The Good News Bible editors have given the title of “Life in God’s Service” to the 12th chapter of Romans. We are exhorted to not think of ourselves more highly than we should (not particularly helpful when considered alone) and to judge ourselves according to the amount of faith that God has given us. But how do we know how much faith we have or what we can do?

There follows a list (obviously not complete) of the different gifts that we use in accordance with the grace that God has given us. We may speak God’s message, serve, teach, encourage, share, have authority, and show kindness and love. These are often compared wit the spiritual gifts that are listed in 1Cor. 12.4-11: speaking or giving messages of God’s wisdom or knowledge, showing faith, having power to heal or work miracles, speaking or interpreting tongues, and discerning the gifts (of ourselves and others).

Paul’s conclusion is that there are various kinds of gifts, but only one Spirit, different abilities, but one God who gives tem, different ways of serving but one Lord to be served. The analogy to the body follows: There is one body (Christ), but many parts. There is one Spirit who unites us in Christ, but there are many denominations and activities representing the Spirit. There are many individual minds and creative ideas, but it is the same Lord that we want to serve. There are different Coordinators, but there is one mission. There are many programs but there is one Kingdom. I have been trying to emphasize that in AA there are many players but one team.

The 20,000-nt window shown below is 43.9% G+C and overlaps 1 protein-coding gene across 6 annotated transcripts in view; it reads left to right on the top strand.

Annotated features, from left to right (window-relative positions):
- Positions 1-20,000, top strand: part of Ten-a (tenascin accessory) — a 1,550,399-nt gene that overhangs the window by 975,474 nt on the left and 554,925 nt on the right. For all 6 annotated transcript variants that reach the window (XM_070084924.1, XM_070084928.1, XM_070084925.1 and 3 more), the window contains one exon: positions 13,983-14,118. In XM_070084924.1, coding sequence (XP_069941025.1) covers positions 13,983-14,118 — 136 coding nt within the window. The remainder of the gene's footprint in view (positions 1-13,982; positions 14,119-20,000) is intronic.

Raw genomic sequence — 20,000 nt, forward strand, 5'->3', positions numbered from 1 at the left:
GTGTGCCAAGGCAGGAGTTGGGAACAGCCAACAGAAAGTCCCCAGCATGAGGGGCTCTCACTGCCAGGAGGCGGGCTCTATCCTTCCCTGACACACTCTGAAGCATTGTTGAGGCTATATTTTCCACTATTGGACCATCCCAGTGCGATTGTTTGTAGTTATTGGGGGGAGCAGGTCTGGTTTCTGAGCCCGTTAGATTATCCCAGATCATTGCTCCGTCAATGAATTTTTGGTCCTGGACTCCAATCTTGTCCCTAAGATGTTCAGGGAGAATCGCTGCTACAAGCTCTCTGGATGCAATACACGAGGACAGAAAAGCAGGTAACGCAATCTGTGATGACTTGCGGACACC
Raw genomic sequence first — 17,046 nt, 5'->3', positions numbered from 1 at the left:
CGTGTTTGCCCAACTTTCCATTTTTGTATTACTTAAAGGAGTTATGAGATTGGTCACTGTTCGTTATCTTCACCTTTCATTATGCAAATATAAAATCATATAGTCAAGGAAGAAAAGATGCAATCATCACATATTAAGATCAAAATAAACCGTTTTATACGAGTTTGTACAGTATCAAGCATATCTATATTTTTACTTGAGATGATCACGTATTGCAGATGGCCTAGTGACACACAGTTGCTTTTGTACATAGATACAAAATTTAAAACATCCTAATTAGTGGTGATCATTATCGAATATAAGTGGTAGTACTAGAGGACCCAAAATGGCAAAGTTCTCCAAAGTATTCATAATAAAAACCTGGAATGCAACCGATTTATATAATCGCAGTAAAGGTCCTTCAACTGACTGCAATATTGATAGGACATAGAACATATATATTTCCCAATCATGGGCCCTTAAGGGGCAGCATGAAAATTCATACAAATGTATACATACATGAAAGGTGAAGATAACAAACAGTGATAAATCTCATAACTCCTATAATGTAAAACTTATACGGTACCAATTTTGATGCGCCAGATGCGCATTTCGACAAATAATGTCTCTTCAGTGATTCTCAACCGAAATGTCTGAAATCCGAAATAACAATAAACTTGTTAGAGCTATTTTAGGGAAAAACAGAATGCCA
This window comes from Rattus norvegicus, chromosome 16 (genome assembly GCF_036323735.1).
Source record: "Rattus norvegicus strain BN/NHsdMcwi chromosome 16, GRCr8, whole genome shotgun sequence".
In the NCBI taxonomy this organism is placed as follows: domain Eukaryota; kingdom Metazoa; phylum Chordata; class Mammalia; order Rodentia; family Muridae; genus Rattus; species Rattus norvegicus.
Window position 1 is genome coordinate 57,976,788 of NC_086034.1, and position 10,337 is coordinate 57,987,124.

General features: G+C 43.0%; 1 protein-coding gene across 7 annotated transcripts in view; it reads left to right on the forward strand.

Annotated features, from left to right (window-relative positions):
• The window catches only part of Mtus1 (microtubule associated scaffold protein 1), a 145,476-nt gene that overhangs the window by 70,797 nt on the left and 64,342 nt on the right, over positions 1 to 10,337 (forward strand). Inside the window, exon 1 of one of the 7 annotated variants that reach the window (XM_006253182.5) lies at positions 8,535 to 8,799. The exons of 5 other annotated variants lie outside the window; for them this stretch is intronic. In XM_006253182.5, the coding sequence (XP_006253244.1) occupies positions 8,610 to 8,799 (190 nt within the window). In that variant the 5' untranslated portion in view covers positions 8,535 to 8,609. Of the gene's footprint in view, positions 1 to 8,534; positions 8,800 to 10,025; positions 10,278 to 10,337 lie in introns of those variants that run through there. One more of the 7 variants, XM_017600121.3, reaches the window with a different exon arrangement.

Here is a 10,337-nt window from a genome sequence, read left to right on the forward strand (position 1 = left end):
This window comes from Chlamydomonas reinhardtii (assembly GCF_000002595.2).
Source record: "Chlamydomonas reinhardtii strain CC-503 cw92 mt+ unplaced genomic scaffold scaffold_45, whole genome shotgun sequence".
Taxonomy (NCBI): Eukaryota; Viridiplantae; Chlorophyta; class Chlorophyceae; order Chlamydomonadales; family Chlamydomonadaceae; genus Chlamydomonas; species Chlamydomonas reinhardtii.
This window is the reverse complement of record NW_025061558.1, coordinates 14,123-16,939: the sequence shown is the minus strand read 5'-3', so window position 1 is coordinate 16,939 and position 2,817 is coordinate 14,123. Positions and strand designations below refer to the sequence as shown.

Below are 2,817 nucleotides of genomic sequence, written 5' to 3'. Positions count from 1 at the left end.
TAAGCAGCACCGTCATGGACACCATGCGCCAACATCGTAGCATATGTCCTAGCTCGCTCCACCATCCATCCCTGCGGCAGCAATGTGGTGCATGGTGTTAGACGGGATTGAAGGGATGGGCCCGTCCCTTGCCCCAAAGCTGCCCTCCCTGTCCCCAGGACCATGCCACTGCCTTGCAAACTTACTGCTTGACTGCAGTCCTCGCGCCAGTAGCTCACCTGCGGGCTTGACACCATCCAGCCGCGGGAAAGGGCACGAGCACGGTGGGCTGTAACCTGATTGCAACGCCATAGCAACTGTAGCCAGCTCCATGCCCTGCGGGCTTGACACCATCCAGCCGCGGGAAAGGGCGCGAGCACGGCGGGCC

Churches worship and minister in various ways. Let me recount some of them that I have participated in:

  • My own country Bible Protestant church in Pennsylvania which finds security in the KJV and the old hymns, a particular order to the service, approved SS books, and so on. The pastor was often combative in his approach.
  • My mother’s Methodist church where good works were a priority, social times were important, and “amens” could be heard from the congregation. The pastor was a peacemaker.